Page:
A History of Food Photography – Part 1

Great! Pink Lady® Food Photographer of the Year - a competition celebrating food photography. Until recently, food photography was considered crass and unworthy of artistic attention, yet food is much more than nourishment in our consumerist culture.

As no history books cover the subject of food photography, I’ve examined various sources on my own blog http://hgvthompsonphotography.blogspot.com/ and share some of my findings here with you.

Food has been a photographic ‘subject’ since the early 1800s, but the genre’s methods, equipment and style have significantly changed since then.

Before examining the history of food photography, we must first look at still life paintings. Arguably, food photography has developed from this art tradition.

Michelangelo Merisi da Caravaggio - Source: http://allart.biz/photos/image/Michelangelo_Caravaggio_69_Still_Life_with_Fruit.html

Painters of the 1800s used key aspects of interest that contemporary food photographers have adopted - effects of light, composition, allegory and meaning, and indicators of lifestyle and class. Old paintings drew attention to food’s ‘natural beauty’. Food was often the subject matter. Painters meticulously arranged objects and boasted painterly skills. Italian, Michelangelo Merisi de Caravaggio composed realistic depictions of fruit. Such paintings highlight key aspects in still life and techniques that all carry over into food photography.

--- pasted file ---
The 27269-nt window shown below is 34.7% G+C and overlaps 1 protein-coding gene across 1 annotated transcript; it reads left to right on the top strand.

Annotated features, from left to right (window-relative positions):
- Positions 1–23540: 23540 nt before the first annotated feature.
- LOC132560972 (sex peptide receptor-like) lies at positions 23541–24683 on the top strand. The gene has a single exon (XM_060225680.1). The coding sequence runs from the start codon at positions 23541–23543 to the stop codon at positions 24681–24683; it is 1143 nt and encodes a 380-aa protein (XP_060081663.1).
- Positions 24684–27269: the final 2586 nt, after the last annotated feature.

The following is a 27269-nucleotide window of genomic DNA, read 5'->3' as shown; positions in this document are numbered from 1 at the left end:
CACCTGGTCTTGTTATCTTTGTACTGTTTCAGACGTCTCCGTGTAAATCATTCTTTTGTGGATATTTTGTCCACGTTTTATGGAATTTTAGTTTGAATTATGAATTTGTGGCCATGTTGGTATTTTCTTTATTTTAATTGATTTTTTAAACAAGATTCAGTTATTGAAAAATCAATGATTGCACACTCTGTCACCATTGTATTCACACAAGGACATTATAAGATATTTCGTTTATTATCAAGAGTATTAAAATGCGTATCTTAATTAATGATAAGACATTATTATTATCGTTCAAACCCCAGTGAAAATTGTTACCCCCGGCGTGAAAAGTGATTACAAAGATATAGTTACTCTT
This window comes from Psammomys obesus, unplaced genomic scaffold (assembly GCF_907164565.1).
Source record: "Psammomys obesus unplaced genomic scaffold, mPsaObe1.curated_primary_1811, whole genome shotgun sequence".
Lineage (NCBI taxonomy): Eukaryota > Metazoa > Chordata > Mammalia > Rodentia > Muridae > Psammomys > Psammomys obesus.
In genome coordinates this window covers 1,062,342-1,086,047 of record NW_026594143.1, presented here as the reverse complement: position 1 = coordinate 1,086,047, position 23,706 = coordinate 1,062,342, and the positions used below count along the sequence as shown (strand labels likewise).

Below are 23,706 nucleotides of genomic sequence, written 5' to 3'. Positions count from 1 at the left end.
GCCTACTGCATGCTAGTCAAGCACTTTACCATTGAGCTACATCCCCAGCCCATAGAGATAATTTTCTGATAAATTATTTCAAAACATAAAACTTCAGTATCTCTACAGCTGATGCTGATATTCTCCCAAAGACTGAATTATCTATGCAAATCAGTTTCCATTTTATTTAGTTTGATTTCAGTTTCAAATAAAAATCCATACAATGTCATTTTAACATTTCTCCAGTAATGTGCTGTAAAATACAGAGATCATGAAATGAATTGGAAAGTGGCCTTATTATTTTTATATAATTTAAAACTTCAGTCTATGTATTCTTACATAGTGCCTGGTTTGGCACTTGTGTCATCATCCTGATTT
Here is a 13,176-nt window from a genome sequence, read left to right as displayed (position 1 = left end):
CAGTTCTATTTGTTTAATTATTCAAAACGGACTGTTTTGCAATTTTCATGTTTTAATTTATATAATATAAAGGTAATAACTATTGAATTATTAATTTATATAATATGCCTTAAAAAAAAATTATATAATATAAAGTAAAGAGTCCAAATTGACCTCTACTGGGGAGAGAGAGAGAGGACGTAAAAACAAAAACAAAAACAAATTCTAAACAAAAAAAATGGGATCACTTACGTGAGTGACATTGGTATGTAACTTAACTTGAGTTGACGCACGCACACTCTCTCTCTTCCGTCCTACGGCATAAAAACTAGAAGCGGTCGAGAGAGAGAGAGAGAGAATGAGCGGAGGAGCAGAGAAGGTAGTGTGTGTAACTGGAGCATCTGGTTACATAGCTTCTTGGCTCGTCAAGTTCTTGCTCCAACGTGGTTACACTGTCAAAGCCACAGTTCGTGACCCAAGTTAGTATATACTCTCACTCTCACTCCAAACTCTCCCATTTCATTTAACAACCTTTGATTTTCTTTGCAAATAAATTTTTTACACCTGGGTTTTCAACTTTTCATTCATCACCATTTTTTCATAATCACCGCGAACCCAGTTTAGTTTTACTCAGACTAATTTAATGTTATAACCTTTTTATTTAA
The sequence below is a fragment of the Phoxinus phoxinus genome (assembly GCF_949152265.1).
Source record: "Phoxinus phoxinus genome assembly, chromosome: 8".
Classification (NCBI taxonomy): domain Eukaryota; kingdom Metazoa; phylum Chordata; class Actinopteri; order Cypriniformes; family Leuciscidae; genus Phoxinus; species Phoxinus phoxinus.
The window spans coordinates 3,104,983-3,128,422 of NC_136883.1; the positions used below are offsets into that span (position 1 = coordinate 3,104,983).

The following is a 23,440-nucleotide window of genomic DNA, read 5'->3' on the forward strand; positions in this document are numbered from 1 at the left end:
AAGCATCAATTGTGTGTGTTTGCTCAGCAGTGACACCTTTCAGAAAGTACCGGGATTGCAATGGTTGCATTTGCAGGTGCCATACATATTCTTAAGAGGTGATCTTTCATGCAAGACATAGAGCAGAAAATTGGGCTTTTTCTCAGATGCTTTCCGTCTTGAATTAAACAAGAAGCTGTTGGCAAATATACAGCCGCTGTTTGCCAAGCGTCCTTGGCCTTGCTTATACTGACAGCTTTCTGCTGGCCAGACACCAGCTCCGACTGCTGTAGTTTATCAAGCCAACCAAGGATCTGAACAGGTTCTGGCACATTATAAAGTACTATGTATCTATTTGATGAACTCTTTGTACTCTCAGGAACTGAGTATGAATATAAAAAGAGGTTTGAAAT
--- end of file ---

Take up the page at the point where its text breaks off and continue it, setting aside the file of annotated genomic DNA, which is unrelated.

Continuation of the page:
From time to time over coming months, I’ll examine other influential still life painters but you can also read more about the history of food photography on my blog.


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